Tag Archives: NYPD

Cops seek suspects in Forest Hills, Rego Park business burglaries


By Queens Courier Staff | editorial@queenscourier.com

Photo courtesy of NYPD

Police have released a photo of a man wanted for questioning in a burglary pattern at businesses in Rego Park and Forest Hills dating back to January.

The most recent burglary occurred on March 4 at the Key Food supermarket at 92-02 63rd Dr. in Rego Park after breaking into the market’s side door, police said.

Authorities said the crooks also visited that day the Da Mikelle II Restaurant, located at 102-53 Queens Blvd. in Forest Hills, broke through a rear door and removed an undetermined amount of money.

The person of interest is pictured in a security camera image taken at a nearby 7-Eleven shortly after the March 4 burglaries, authorities said.

Police described the six other incidents in the burglary pattern as follows:

  • On Jan. 24, the burglars broke through the rear wall of the Knish Nosh restaurant at 100-30 Queens Blvd. in Forest Hills and removed kitchen utensils and cash.
  • The following day, Jan. 25, burglars broke through the rear door of the Midorinatsu Hibachi restaurant at 111-16 Queens Blvd. in Forest Hills and stole cash, an ASIS laptop computer and two safe boxes.
  • On Feb. 18, the suspects entered through a skylight at the Rainbow store at 63-22 Austin St. in Rego Park and removed assorted drugs.
  • On Feb. 26, the burglars unsuccessfully attempted to break through the rear door of Colony Drugs and Surgical at 103-19 Queens Blvd. in Forest Hills.
  • The next day, Feb. 27, the crooks also failed in attempts to break into two Rego Park restaurants: Vstrecha at 98-98 Queens Blvd. and Nasicha at 98-92 63rd Dr.

Anyone with information is asked to call Crime Stoppers at 800-577-TIPS (8477). The public can also submit their tips by logging onto the Crime Stoppers website or can text their tips to CRIMES (274637), then enter TIP577. All calls are strictly confidential.

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Pair wanted for slashing man’s throat in Ridgewood hate crime


| rpozarycki@queenscourier.com

Video courtesy of NYPD

Police released the video of two suspects wanted for slicing a 24-year-old man’s throat on a Ridgewood street early Thursday morning in an attack authorities are calling a bias crime.

The assault occurred at 2:20 a.m. in the vicinity of Seneca and Gates avenues.

According to law enforcement sources, the victim and a female acquaintance were walking through the area when a suspect — described as a Hispanic male between 25 and 30 years old and 5 feet 8 inches tall with a medium build  — ran up to the victim.

The male suspect allegedly said in Spanish, “I’m going to kill you white boy,” then slashed the man’s throat with an unidentified object.


The perpetrator and his companion — described as a Hispanic female between 25 and 30 years old and 5 feet 4 inches tall — then fled.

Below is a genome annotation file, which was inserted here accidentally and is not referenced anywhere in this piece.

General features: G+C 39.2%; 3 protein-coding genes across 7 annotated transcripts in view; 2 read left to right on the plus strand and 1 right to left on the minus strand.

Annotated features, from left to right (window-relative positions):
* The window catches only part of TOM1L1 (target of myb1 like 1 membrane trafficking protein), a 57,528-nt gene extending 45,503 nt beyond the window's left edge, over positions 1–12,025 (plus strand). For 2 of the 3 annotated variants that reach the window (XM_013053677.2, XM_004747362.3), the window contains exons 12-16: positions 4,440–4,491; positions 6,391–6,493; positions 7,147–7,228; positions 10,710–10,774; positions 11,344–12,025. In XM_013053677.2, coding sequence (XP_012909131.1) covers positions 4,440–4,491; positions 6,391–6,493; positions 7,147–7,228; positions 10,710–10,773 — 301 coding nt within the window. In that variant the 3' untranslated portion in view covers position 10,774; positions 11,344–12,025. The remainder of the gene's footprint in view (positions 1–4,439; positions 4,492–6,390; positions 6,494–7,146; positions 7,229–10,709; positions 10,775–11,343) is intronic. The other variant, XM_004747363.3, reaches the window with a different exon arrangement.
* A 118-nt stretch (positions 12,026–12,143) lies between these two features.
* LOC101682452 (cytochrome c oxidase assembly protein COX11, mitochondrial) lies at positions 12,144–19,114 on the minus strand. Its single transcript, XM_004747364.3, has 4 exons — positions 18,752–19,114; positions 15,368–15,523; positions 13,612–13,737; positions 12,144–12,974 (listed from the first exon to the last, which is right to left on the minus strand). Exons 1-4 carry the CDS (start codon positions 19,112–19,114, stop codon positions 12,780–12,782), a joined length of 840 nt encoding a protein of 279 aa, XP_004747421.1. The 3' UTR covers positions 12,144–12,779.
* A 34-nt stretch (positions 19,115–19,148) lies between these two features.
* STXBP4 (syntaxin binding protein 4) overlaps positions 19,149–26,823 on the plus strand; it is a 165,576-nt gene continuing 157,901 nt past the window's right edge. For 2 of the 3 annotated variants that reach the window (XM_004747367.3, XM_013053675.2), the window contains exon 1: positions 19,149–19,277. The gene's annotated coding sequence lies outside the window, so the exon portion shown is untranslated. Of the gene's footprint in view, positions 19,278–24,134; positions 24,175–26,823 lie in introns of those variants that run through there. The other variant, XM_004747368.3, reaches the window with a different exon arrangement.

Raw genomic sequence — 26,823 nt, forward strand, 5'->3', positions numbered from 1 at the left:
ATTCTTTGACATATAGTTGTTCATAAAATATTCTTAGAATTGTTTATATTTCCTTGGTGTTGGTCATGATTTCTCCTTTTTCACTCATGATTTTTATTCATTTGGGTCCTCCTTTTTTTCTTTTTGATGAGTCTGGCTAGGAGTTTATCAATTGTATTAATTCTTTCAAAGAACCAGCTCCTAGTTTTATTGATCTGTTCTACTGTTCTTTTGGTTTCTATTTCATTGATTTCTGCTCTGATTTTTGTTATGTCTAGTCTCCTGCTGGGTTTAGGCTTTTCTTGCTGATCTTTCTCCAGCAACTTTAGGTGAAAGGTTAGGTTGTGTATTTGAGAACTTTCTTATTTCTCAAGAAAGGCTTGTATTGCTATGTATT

Officers from the 104th Precinct and EMS units responded to the scene. The victim was taken to a local hospital where he received numerous stitches.

Anyone with information is asked to call Crime Stoppers at 800-577-TIPS (8477). The public can also submit their tips by logging onto the Crime Stoppers website or can text their tips to CRIMES (274637), then enter TIP577. All calls are strictly confidential.

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Pair wanted for stealing from Richmond Hill RadioShack


| aaltamirano@queenscourier.com

Photos courtesy of NYPD

Kicking RadioShack while it’s already down, a pair of suspects shoplifted from its Richmond Hill location, taking merchandise right off store shelves before fleeing, police said.

The duo, a woman and man, entered the electronics store, located at 113-20 Liberty Ave., on Feb. 18 at about 5 p.m., according to authorities. While the woman distracted the store employee, her partner removed merchandise from the shelves and placed them into a bag. They then fled.

Police describe the two suspects as a black woman with long hair wearing a brown jacket, and a black man wearing a black ski hat and black jacket.

Though numerous RadioShack locations in Queens and throughout the U.S. are slated to close by the end of the month, the Richmond Hill store is not one of them.

Anyone with information is asked to call Crime Stoppers at 800-577-TIPS (8477). The public can also submit their tips by logging onto the Crime Stoppers website or can text their tips to CRIMES (274637), then enter TIP577. All calls are strictly confidential.

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Suspect nabbed in Ridgewood bank holdup could be linked to other robberies: police


| rpozarycki@queenscourier.com

Photo courtesy of NYPD

Detectives continue to investigate whether a suspected bank robber picked up in Ridgewood Tuesday is linked to a recent heist pattern within the 104th Precinct.